It’s looking like Gaethje will have to win one more time before getting another crack at the belt. This is not to say having the Poirier vs. McGregor 3 winner fight for the belt next doesn’t make sense. If Poirier is the victor, he’s a shoo-in candidate — many figure Poirier to be the best lightweight in the world right now after his TKO over McGregor in January. And, of course, if McGregor wins, the UFC would love nothing more than to book him for another big title fight with the hopes of having its most popular star ever become champion once again.
Taking all of that into account, Gaethje vs. Chandler makes as much sense as anything in that division right now — so, I’ll say real. I don’t necessarily think Gaethje has to win a fight against someone the caliber of Chandler to earn another title shot, considering the only man Gaethje has lost to in three years is now retired. But that is the direction the division seems to be going. It’s doubtful Gaethje will want to sit out and wait to see what happens between Oliveira and the Poirier-McGregor trilogy winner. That’s just not his style.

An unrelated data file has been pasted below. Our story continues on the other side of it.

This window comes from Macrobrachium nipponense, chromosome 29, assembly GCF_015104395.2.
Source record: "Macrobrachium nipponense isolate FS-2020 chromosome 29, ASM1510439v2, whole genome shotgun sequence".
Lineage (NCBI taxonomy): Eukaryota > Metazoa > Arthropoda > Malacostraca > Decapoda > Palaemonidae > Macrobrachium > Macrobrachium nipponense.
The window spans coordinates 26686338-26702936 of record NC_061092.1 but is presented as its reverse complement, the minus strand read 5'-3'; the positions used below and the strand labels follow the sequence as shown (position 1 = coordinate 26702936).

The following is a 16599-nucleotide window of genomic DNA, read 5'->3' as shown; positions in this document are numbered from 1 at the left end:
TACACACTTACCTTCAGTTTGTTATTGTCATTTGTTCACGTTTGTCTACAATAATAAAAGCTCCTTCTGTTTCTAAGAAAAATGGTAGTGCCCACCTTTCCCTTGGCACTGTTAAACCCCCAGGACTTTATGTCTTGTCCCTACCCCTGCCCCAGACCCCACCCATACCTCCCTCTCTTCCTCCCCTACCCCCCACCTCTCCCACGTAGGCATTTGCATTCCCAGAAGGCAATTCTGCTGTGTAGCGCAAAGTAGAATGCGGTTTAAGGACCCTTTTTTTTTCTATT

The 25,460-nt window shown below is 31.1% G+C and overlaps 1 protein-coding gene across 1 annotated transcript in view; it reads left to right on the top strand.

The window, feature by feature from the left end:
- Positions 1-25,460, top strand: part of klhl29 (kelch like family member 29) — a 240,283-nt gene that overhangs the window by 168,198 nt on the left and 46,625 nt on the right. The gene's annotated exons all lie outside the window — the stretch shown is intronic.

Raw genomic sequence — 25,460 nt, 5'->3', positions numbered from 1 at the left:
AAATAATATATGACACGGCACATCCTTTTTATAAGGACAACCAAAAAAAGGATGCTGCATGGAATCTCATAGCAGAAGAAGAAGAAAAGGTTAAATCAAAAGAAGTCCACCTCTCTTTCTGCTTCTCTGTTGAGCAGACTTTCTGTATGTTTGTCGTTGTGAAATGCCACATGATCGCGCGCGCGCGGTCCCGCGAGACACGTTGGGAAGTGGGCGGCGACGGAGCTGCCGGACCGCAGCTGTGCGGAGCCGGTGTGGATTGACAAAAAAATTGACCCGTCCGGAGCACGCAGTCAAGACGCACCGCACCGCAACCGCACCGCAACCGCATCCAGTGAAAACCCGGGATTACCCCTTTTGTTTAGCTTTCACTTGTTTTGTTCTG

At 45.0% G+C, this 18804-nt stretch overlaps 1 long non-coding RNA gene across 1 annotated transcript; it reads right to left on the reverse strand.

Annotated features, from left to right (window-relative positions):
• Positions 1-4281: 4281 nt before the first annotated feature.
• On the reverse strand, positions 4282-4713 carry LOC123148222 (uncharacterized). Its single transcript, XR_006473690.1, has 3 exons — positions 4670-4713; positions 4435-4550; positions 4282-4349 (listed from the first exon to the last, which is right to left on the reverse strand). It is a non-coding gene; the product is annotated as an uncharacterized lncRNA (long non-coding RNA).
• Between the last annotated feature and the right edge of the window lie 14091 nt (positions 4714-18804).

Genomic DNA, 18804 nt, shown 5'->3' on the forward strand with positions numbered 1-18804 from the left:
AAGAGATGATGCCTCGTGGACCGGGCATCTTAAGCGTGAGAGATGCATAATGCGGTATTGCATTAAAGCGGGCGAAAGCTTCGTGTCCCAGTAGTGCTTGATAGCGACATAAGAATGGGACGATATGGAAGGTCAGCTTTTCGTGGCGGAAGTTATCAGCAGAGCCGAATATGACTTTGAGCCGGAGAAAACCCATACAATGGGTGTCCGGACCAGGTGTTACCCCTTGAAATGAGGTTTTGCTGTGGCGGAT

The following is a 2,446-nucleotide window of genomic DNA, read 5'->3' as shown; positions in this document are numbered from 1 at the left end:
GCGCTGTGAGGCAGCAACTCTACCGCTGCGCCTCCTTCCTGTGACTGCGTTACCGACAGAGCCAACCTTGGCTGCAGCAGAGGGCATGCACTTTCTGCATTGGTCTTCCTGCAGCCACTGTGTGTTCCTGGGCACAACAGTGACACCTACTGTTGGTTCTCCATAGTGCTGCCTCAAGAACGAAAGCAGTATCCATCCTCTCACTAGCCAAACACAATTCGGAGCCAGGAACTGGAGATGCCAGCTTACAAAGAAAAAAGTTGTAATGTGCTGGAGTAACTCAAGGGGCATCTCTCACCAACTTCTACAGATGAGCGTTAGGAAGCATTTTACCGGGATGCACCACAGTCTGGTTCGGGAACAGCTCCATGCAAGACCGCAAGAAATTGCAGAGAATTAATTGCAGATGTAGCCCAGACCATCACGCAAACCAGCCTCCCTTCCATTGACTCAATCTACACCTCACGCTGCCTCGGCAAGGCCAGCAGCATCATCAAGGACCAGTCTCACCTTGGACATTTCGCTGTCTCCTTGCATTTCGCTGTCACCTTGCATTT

From Chandler’s perspective, that would be the best fight available coming off a title shot loss. If he can beat Gaethje, he is right back in a top contender spot and could earn another title shot as early as next year — something he has already vowed to do. Even if Gaethje wins, Chandler wouldn’t lose a ton of stock, because Gaethje is valued very highly.
Max Holloway vs. Yair Rodriguez was the right fight to make in the UFC’s featherweight division
Okamoto: Not real, only because Holloway vs. Zabit Magomedsharipov would have been the perfect fight to make. Magomedsharipov is ranked higher than Rodriguez in ESPN’s divisional rankings, and he’s undefeated in the UFC.